# Givens rotation: What is the Mathematica equivalent to MATLAB's planerot function?

Matlab has a function called planerot which takes a two-component column vector $$x$$ as input and returns a $$2 \times 2$$ matrix $$G$$ and a two component column vector $$y$$ such that $$y = G.x$$ and $$y_2 = 0$$. The documentation is available here.

I am trying to implement it using the ROTG routine of the BLAS package in Mathematica as follows

Needs["LinearAlgebraBLAS"];
planerot[Xcol_] := Module[{a, b, a0, b0, c, s, y, givens},
{a, b} = {a0, b0} = Xcol;
ROTG[a, b, c, s];
givens = {{c, s}, {-Conjugate[s], c}};
y = givens . Transpose[{a0, b0}];
{givens, y}]


I have tested this using the example given here and it works BUT if I pass a complex vector as the argument, Mathematica and Matlab gives different answers.

First, using $$x = (3 ,4)^T$$, we can see that Mathematica gives,

In[ ]:= {G, y} = planerot[{3, 4}] // N

Out[ ]= {{{0.6, 0.8}, {-0.8, 0.6}}, {5., 0.}}


which matches with the values given by MATLAB.

But using an example from Mathematica's documentation, our tiny method will give the following output for $$x = (-2+3i,-2i)^T$$,

In:= {Gt, y} = planerot[{-2. + 3. I, -2. I}] // Chop

Out= {{{0.874475, -0.403604 - 0.269069 I}, {0.403604 -
0.269069 I, 0.874475}}, {-2.28709 + 3.43063 I, 0}}


whereas, MATLAB gives us

>> [G,y]= planerot([-2+3i,-2i]')

G =

-0.4851 + 0.7276i   0.0000 - 0.4851i
0.0000 - 0.4851i  -0.4851 - 0.7276i

y =

4.1231
0



In both cases, $$y_2 = 0$$ but $$y_1$$ and the Givens matrix are different. How can I resolve this discrepancy? Or is there an open-source implementation of planerot that I can look at?

I would really appreciate your help.

• Funny, at the moment Octave's planerot gives the same output as that of your Mathematica implementation: octave-online.net/… Feb 22 at 8:55
• @xzczd I think the differences in the result arise from differences in definition. Although, thanks to the two answers here I can see how the differences arise, I am frankly a bit perplexed as to how to proceed. Which algorithm is "correct"? Feb 22 at 12:18
• Hey, those solutions only differ by a multiplication with a complex rotation, i.e., with d = DiagonalMatrix[{Exp[I Arg[-2.28709 + 3.43063 I]], -I Exp[-I Arg[-0.403604-0.269069I]]}]. If you compute {{0.874475, -0.403604 - 0.269069 I}, {0.403604 - 0.269069 I, 0.874475}}.d and Conjugate[d].{-2.28709 + 3.43063 I, 0}, you'll get back MATLAB's solution. Now, which complex rotation is "correct" is a matter of taste. The same normalisation choice applies to eigenvalue decomposition, SVD, etc., where the solutions of Mathematica and MATLAB might vary. Feb 22 at 16:22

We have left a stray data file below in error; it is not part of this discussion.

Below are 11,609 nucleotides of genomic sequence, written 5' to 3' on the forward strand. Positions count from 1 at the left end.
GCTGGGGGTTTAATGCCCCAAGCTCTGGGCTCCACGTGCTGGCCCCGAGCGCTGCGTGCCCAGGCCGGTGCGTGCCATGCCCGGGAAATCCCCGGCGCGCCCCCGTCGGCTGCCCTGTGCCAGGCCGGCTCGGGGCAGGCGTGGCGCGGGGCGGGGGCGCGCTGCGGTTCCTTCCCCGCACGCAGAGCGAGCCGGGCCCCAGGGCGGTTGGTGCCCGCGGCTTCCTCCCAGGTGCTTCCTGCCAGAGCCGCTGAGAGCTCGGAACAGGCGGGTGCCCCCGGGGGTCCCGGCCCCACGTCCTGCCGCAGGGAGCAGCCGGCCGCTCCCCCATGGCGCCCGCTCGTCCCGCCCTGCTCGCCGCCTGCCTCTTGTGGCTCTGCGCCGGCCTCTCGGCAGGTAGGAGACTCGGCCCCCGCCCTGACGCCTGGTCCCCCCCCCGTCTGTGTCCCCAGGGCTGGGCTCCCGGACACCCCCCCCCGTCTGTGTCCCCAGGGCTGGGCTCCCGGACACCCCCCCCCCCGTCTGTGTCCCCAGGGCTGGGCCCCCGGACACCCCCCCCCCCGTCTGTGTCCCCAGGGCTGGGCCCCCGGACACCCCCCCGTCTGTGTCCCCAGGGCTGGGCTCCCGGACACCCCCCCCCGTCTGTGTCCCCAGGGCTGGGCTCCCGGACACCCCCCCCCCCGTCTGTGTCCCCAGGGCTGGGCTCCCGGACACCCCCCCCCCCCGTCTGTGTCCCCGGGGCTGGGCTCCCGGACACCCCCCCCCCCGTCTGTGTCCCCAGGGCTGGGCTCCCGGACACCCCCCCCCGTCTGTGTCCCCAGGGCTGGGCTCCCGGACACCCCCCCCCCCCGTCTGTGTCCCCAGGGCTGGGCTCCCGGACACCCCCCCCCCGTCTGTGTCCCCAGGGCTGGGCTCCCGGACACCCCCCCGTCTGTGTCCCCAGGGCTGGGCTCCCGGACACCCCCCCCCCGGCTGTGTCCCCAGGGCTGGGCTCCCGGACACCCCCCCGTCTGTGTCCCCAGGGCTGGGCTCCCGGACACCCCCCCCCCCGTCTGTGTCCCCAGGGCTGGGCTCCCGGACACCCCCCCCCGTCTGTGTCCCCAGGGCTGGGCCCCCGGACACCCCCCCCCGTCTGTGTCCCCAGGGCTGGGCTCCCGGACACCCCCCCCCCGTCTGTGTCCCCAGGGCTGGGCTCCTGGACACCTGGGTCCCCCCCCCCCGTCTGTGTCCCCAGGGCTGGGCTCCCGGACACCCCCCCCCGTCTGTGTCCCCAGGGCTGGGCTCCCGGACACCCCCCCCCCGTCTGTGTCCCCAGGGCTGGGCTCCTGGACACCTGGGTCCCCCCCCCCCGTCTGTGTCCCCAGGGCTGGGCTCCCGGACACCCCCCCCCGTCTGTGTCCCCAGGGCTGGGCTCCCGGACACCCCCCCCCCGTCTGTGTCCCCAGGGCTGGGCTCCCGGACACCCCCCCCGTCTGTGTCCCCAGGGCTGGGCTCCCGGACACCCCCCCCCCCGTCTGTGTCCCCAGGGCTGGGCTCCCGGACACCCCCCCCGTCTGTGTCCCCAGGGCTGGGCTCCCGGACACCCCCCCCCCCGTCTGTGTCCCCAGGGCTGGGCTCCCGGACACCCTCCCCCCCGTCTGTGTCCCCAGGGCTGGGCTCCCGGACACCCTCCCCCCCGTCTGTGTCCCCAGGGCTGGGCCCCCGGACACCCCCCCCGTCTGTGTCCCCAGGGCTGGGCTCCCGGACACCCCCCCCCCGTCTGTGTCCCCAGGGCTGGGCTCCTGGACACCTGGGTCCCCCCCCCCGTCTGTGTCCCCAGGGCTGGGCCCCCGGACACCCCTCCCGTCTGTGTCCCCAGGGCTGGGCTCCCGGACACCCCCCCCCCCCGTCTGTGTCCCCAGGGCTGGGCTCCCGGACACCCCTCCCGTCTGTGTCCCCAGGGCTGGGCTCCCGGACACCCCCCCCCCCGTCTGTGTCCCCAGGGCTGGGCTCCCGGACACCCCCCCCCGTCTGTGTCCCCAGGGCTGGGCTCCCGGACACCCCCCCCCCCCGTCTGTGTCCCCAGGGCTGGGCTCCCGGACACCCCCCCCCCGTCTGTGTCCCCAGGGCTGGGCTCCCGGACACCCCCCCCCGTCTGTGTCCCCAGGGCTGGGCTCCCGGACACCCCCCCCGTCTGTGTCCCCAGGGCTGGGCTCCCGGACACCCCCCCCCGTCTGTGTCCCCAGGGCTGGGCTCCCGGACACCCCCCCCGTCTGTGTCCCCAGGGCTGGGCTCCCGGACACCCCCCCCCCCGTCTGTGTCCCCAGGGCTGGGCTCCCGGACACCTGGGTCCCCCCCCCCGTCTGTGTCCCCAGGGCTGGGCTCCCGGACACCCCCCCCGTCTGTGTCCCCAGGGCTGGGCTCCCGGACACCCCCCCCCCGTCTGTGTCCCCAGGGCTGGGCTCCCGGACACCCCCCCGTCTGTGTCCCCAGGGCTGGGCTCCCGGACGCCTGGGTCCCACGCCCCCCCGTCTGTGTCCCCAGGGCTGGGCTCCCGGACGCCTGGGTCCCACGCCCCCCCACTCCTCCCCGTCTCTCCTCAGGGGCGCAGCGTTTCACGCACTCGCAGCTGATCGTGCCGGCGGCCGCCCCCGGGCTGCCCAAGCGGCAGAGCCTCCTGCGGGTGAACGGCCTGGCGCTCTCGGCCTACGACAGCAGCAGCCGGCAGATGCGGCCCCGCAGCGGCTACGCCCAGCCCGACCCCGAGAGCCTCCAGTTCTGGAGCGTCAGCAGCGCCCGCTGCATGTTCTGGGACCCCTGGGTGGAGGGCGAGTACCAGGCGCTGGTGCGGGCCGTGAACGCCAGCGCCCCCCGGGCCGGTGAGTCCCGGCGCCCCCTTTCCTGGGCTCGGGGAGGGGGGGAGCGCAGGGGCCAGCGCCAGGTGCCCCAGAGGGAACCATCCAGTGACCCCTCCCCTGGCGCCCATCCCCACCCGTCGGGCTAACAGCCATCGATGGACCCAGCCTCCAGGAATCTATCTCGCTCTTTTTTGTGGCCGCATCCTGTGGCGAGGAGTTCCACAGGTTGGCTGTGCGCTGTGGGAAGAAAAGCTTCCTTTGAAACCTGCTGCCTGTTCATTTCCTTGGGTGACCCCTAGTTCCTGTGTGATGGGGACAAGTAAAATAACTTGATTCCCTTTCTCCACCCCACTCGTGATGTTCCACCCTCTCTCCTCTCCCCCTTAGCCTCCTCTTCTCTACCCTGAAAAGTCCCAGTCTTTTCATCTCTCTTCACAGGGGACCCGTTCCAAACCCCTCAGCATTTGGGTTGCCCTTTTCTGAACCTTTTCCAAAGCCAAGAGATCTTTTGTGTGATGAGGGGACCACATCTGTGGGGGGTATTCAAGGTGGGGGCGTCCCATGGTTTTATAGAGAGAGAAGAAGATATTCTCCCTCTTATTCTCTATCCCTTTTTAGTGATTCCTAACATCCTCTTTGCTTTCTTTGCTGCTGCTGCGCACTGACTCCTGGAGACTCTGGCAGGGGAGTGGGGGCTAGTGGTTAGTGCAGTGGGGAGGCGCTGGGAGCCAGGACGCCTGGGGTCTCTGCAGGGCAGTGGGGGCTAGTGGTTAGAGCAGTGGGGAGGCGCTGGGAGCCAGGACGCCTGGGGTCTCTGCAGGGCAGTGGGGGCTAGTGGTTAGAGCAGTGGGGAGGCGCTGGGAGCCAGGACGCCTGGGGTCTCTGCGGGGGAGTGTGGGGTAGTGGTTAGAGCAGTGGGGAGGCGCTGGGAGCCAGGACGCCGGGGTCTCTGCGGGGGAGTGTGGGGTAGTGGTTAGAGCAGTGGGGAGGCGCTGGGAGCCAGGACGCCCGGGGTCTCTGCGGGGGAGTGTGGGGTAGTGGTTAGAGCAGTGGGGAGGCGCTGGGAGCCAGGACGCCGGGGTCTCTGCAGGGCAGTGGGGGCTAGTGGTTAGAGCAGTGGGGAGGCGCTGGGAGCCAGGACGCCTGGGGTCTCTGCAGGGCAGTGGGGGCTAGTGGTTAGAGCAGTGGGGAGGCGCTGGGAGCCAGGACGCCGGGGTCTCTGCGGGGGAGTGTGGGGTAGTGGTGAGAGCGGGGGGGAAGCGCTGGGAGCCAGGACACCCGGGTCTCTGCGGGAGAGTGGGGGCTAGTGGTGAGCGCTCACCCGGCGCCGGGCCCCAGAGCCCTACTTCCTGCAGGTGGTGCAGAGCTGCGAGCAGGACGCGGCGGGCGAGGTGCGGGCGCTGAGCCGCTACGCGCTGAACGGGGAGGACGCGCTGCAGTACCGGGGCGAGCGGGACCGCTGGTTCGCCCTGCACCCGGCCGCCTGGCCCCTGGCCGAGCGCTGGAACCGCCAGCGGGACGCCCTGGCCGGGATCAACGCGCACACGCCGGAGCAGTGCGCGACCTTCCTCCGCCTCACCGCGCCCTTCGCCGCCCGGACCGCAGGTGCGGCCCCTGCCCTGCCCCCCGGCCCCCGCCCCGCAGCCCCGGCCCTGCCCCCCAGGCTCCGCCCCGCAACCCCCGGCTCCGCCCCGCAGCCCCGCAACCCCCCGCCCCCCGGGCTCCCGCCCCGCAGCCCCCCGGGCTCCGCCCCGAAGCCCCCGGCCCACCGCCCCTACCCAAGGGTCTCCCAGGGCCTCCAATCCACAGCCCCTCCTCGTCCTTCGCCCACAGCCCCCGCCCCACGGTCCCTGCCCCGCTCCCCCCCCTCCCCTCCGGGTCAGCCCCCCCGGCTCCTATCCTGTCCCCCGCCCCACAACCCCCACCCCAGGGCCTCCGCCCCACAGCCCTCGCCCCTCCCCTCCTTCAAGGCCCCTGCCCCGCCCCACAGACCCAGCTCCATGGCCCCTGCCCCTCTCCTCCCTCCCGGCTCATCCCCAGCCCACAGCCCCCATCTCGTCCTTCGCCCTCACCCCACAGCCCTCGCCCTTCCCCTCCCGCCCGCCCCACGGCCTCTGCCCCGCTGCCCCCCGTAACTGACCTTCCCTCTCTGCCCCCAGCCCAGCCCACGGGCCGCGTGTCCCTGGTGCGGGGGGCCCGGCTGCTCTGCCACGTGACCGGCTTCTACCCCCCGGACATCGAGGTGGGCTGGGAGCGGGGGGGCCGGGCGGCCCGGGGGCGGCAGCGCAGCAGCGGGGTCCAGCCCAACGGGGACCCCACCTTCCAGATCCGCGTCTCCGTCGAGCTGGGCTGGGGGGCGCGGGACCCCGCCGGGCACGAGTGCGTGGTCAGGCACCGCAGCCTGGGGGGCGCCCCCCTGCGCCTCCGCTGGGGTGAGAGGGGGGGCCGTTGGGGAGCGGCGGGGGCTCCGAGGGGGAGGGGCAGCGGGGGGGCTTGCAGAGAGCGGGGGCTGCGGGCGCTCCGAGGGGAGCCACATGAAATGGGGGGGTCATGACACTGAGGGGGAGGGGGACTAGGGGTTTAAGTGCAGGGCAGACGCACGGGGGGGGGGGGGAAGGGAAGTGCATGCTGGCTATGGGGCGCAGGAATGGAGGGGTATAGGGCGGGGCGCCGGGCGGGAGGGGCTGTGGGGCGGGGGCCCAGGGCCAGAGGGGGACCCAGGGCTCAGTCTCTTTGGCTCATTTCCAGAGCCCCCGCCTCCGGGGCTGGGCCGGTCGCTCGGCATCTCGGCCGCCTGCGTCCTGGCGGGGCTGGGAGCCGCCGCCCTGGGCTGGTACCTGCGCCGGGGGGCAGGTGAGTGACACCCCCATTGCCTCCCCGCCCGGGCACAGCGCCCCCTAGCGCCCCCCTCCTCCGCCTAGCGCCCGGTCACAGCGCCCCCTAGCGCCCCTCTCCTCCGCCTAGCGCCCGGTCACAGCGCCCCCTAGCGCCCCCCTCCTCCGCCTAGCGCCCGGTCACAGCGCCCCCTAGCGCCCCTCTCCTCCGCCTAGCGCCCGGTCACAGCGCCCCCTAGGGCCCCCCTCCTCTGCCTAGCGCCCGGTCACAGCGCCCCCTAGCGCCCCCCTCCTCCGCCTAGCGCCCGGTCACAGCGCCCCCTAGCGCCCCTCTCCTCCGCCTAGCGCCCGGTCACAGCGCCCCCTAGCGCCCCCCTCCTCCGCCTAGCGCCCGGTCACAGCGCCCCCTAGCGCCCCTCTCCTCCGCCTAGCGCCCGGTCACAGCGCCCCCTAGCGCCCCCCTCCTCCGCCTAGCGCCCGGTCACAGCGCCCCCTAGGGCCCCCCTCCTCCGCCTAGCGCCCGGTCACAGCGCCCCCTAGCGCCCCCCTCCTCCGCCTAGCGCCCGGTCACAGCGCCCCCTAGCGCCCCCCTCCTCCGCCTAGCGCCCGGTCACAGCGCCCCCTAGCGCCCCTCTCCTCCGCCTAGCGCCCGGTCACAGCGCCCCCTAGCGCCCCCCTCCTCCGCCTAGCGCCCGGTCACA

I don't know how this does make sense ($$G$$ is not orthogonal for the example complex input and $$G.x \neq y$$ !), but it seems to reproduce the results:

ClearAll[planerot];
planerot[x : {x1_, x2_}] :=
With[{norm = Norm[x]},
{{{x1, x2},
Conjugate[{-x2, x1}]}/norm,
{norm, 0}}]


Frankly the fact that this function reproduces two results in the question doesn't cast much confidence in me for this being actually correct solution.

Numerical stability is a question I won't touch with a ten-foot pole, maybe you should check out the Wikipedia entry for Givens rotation.

• Your function produces a matrix $G$ whose $G_{44}$ element is off by a sign. MATLAB gives -0.4851 - 0.7276i and your MMA function gives -0.485071 + 0.727607 i. I suppose taking a complex conjugate will fix the problem. Feb 22 at 12:30
• @noir1993 Indeed! I have no idea why conjugates make this "work", but after that fix the matrix is at least unitary. I'm just wondering how results in general compare with the Matlab implementation... Feb 22 at 12:47
• @noir1993 and kirma, I just noticed we've all missed a feature of MATLAB core language, see the updated answer of mine. Feb 22 at 13:02
• @xzczd Thank you! Great catch. Now my code gives me the correct $y$ but the Givens matrix is the complex conjugate of the one given by MATLAB. Feb 22 at 13:25

Definitely not the most efficient, but the most straightforward solution in my mind:

planerot = x |-> With[{y = {Norm@x, 0}}, {RotationMatrix@{x, y}, y}];

planerot@{3, 4.}
(* {{{0.6, 0.8}, {-0.8, 0.6}}, {5., 0}} *)

planerot@Conjugate@{-2. + 3 I, -2 I} // Chop
(* {{{-0.485071 + 0.727607 I,  0.       - 0.485071 I},
{ 0.       - 0.485071 I, -0.485071 - 0.727607 I}},
{4.12311, 0}} *)


Notice I've added Conjugate in 2nd example, because in MATLAB ' is the shorthand for ctranspose (complex conjugate transpose). BTW, shorthand for transpose is .'.